Background and aim: In contrast to hematologic malignancies, little is known about the role of fungi in the development and progression of solid tumors. This prompted us to analyze and correlate serum levels of different fungal IgG with survival of patients with metastatic renal cell carcinoma.
Patients and methods: Serum IgG to Candida sp., Saccharomyces cerevisiae and Aspergillus fumigatus were measured in a cross-sectional study in 64 patients with advanced disease. Univariate and multivariate analyses were chosen to study serum IgG as prognostic indicators.
Results: Median follow-up was 29.0 months (range 0.3-122). Median overall survival of patients, which tested negative for Candida IgG, was significantly increased (median not reached, >29 months) compared with Candida IgG positive patients (17.8 months, P = 0.002). Median survival of Saccharomyces IgG negative patients was 33.1 months as opposed to 19.4 months in Saccharomyces IgG positive patients, although this difference was not significant (P = 0.281). No difference in overall survival was found between Aspergillus IgG positive patients (28.0 months) and Aspergillus IgG negative patients (29.1 months) (P = 0.181). Cox backward-stepwise regression confirmed Candida IgG as the strongest predictor of survival in metastatic renal cell carcinoma patients (risk ratio 3.27, P = 0.001, [95% CI 1.86-5.73]).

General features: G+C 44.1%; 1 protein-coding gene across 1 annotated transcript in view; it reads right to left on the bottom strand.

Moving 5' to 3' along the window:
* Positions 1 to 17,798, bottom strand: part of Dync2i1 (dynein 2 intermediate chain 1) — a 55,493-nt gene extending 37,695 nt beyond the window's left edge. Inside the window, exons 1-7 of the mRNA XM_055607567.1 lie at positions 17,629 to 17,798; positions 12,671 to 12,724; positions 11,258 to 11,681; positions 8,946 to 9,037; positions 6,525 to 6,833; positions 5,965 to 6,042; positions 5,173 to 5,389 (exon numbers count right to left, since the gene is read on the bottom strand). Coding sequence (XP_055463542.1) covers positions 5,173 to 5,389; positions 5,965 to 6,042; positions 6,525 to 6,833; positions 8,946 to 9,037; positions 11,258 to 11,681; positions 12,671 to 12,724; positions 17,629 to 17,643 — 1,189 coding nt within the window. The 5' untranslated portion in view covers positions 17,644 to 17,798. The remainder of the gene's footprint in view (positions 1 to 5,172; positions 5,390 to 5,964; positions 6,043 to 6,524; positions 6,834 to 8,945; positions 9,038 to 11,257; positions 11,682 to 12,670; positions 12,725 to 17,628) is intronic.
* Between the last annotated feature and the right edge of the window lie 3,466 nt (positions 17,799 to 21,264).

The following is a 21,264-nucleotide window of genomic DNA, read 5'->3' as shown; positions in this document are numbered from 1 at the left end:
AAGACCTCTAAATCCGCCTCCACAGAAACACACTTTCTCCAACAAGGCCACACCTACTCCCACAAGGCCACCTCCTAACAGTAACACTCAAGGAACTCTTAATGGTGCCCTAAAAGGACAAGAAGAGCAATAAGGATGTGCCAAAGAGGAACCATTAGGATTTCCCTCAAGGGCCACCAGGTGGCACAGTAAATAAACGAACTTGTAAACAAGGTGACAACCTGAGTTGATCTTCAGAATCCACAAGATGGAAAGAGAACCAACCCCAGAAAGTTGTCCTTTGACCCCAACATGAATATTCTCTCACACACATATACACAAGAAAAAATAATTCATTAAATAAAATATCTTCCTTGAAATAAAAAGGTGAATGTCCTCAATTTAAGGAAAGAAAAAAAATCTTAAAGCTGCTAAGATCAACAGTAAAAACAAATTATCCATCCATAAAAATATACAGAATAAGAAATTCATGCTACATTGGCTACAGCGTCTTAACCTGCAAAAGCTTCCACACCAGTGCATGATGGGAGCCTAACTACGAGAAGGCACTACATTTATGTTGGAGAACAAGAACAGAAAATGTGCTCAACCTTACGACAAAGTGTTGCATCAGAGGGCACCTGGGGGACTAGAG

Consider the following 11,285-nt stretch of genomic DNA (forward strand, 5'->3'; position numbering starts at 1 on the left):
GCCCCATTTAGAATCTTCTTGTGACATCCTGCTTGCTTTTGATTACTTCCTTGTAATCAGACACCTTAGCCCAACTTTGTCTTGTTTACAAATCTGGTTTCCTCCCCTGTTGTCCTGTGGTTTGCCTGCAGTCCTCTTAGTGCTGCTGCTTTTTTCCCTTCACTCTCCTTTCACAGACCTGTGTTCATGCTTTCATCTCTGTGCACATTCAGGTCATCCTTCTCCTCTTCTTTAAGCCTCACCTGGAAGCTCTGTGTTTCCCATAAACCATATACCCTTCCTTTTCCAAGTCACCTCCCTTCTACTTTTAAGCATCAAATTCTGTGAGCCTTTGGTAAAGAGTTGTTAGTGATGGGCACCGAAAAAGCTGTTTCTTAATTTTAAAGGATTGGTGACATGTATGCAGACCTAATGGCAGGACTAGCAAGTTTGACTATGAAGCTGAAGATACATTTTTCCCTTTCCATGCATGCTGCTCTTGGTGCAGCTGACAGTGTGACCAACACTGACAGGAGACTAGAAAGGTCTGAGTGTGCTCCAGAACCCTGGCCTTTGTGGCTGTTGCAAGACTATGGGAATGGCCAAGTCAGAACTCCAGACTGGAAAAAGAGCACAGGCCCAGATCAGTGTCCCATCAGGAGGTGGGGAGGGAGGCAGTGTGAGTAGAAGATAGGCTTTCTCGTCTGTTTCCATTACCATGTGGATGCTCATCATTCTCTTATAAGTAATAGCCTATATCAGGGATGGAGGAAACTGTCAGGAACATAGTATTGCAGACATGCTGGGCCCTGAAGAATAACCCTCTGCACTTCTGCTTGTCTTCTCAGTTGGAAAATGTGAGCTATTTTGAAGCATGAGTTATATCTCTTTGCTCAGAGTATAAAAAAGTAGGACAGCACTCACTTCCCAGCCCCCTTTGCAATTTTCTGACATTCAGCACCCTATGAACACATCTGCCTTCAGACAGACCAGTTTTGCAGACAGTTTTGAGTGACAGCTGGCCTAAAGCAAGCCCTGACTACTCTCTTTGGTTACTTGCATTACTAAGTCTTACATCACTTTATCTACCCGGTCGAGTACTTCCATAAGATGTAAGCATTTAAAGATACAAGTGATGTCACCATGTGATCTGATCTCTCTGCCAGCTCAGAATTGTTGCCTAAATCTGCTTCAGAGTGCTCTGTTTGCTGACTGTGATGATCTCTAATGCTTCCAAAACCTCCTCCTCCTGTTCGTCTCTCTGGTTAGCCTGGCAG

Conclusion: Our findings suggest that IgG antibodies directed against yeast fungi and particularly against Candida but not against mold fungi have prognostic relevance.